How “The Fight for Freedom” ends


When I posted before about Douglas Goldring’s melodramatic 1920 play The Fight for Freedom, I’d only read as far as the end of the second act. Returned soldier Michael was alone with the woman who’d rejected him for another. He’d spiked her champagne with a drug that knocked her out, and was saying, “Mine… at last!”

The third act shows Margaret distraught after the rape, and her mother seeking advice from her deeply conformist friends, the war-loving (and unsubtly named) clergyman, Rev Samuel Slaughter, Dean of Devizes, and his wife.

Michael has sent a letter (“a most manly letter” the Slaughters decide) admitting his fault, and offering to make amends by marrying Margaret, a solution that pleases everyone except the girl herself. The Dean and Mrs Slaughter use all sorts of moral pressure to persuade Margaret:

“For a year and a half he has been risking his life… for you. Try to make allowances for the terrible effect which the war has had on the fellow…”


“You have it in your power now not only to ensure your future happiness, but to save Michael’s soul. If you refuse him I am much afraid that you will drive him to evil courses. He will despair… He will go under… All that he needs to keep him straight is the softening influence of a good and pure woman.”

and (because she is no longer a virgin):

“I may as well tell you that your only chance of marrying in your own class is to marry Michael Henderson.”

Supported by her feminist aunt, Eleanor, Margaret refuses. In this scene the conventional characters are so unfeeling that they come across as rather obvious caricatures, but their glib talk is disturbed by the entrance of Michael, a raging personification of all the negativity and horror of war:

“Before the war you promised yourself to me. And all through the months that I have been stuck in that cesspool of mud and blood and putrid bodies and infernal noise, I had nothing but the thought of you to cling to. And when at last I got leave, all the accumulated longings of those horrible months consumed me. I came home – to find that you had been spending your time flirting with some snivelling socialist.”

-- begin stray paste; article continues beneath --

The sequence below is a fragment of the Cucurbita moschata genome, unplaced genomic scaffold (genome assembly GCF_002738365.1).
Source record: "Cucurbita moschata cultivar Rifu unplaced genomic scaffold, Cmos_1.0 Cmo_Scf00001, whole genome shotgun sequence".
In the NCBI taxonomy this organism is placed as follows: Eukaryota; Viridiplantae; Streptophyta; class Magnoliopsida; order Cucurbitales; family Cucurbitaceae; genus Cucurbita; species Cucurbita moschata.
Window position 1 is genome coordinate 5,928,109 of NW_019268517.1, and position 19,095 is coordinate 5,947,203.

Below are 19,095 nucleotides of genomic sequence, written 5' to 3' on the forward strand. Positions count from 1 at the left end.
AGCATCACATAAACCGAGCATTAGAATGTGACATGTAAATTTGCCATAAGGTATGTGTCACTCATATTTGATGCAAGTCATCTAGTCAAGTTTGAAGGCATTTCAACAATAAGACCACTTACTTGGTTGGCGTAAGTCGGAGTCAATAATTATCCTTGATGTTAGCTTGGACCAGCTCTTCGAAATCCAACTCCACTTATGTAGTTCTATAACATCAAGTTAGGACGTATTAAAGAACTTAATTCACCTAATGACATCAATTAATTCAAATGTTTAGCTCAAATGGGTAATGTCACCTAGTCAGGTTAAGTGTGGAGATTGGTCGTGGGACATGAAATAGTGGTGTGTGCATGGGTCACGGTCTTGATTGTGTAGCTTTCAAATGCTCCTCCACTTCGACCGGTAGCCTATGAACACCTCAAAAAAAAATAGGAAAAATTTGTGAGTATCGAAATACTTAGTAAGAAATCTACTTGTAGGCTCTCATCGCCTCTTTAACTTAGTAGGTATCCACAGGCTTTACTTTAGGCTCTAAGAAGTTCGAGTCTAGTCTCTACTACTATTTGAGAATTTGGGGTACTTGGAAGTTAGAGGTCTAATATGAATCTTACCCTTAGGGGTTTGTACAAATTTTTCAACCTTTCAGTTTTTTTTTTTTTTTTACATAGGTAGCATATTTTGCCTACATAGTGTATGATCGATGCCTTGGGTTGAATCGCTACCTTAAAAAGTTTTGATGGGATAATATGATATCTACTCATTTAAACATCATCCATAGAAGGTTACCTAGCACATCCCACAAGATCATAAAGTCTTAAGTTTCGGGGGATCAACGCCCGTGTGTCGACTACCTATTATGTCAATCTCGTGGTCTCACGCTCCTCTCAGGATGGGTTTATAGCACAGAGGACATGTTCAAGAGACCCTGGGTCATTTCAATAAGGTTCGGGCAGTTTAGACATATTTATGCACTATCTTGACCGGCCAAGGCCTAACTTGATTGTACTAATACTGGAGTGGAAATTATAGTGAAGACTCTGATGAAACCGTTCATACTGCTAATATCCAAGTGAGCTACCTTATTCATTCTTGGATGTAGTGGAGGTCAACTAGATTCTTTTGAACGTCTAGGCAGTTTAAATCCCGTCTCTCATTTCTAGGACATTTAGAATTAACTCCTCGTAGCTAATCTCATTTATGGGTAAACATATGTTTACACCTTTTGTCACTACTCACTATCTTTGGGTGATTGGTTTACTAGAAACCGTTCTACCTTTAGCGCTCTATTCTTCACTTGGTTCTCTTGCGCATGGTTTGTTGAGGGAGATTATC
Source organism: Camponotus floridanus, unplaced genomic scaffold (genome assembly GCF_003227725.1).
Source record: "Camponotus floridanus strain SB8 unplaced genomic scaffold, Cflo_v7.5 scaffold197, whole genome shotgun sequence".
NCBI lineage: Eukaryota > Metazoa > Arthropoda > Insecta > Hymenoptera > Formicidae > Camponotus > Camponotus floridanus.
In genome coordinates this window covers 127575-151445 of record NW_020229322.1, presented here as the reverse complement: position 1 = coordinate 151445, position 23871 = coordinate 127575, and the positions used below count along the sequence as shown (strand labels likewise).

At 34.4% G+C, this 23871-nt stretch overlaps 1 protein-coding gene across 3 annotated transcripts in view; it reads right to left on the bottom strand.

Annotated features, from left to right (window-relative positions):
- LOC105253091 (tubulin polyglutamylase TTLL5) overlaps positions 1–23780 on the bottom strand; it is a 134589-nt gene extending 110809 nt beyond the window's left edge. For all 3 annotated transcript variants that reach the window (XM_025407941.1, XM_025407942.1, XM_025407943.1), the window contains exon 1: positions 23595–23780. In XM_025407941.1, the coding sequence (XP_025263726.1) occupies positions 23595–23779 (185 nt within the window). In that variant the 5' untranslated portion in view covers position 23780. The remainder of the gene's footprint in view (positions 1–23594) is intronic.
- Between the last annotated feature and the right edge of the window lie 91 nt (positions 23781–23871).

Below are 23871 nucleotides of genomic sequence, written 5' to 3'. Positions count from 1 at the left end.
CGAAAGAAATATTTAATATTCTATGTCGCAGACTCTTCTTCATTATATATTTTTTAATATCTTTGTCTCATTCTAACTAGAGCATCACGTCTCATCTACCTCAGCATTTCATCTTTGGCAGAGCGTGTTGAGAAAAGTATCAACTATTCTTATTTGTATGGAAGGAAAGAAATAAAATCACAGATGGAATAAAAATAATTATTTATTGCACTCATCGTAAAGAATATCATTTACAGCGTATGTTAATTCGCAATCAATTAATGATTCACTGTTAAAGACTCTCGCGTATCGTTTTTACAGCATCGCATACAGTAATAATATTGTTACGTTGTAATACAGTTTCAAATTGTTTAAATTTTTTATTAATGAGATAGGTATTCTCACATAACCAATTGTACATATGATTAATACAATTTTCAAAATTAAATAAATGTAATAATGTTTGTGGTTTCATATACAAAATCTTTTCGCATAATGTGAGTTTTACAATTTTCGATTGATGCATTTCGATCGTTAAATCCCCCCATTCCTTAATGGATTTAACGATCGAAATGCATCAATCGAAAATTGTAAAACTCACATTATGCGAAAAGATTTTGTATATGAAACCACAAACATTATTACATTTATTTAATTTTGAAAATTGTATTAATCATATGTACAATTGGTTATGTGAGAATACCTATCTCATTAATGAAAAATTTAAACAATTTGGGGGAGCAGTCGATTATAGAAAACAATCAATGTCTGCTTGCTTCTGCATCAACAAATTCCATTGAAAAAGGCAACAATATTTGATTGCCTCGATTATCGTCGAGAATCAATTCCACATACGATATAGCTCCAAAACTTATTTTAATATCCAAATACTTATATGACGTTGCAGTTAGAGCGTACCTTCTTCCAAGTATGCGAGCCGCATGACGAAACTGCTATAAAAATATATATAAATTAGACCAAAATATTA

He pours out his aggression until Margaret slaps his face. Then he is finally convinced he stands no chance with her (but the cardboard cut-out conformists blame her for being unladylike).

In the fourth act Margaret meets Oliver, her socialist boyfriend again. He editorialises about how it’s not the soldier but the system that is to blame:

“Punishment for the crimes of soldiers, even for “atrocities” ought to be visited not on the tortured devils who actually commit them, but on the heads of those who made the war, on those who have prolonged the war’s torment for two extra years by rejecting peace.”

Margaret can’t accept what he is saying (and doesn’t like her experience being turned into the subject of a sermon). She learns that Michael drank himself stupid after her second rejection of him, and has now been incarcerated in a lunatic asylum. She chucks Oliver, and decides to accept the marriage proposal of Philip, Michael’s uncharismatic Civil Servant brother, who has always adored her.

Goldring seems to blame Margaret for cowardice in accepting safety and respectability in this way. In his introduction to the play, he says that there are too many Margarets in the world and not enough Eleanors. The final tableau of the play is Oliver and Eleanor together, singing The Red Flag.

After writing the play, Goldring realised that there was no theatre in England likely to put it on, so he roped in D.H.Lawrence (who wrote Touch and Go for him) and tried to start a People’s Theatre movement. Nothing much came of it, and Lawrence felt let down. Goldring says that the play had productions in Germany and Hungary, though.

In many ways it’s a bad play – clumsily written and with stereotyped nasty characters who must have been fun to write, but let the playwright avoid deep exploration of the reasons why people actually did support the war. On the other hand, it’s interesting because it’s trying to do something no other play was doing in 1920 – making the violence of war erupt in the polite sitting-rooms of Middle England.


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